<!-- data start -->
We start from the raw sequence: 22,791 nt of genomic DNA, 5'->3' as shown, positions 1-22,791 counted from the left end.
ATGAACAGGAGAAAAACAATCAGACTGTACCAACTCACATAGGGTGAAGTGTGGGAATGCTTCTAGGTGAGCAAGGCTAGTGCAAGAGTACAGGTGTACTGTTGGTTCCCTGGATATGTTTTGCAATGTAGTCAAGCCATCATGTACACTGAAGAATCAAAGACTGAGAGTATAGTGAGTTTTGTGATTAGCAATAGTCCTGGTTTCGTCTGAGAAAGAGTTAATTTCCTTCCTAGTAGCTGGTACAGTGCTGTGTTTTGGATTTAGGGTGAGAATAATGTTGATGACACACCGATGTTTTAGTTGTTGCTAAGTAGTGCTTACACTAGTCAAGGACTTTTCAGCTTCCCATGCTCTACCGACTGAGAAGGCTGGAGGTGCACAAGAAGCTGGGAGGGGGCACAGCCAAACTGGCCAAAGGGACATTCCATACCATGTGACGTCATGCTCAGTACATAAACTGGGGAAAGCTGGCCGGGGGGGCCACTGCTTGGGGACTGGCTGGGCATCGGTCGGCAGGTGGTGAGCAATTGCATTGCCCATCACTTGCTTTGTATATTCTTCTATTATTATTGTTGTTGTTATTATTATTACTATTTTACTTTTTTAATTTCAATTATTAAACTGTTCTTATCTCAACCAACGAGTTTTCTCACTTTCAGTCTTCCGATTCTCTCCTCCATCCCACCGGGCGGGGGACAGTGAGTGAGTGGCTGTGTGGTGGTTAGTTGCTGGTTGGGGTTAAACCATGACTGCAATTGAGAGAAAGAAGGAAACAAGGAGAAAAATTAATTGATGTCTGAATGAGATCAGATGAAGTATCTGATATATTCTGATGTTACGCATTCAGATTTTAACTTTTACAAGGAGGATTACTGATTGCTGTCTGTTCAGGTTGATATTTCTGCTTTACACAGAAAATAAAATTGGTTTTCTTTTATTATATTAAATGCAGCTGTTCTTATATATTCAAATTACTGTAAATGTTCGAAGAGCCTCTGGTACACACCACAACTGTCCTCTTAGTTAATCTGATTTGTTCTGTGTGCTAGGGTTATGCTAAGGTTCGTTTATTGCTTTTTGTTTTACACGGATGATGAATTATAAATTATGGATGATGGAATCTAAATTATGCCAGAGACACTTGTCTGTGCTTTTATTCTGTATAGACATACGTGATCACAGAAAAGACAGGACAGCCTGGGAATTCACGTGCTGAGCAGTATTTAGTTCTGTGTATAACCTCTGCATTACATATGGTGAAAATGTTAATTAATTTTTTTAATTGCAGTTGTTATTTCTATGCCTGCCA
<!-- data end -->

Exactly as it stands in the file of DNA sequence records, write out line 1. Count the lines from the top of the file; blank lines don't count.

We start from the raw sequence: 22,791 nt of genomic DNA, 5'->3' as shown, positions 1-22,791 counted from the left end.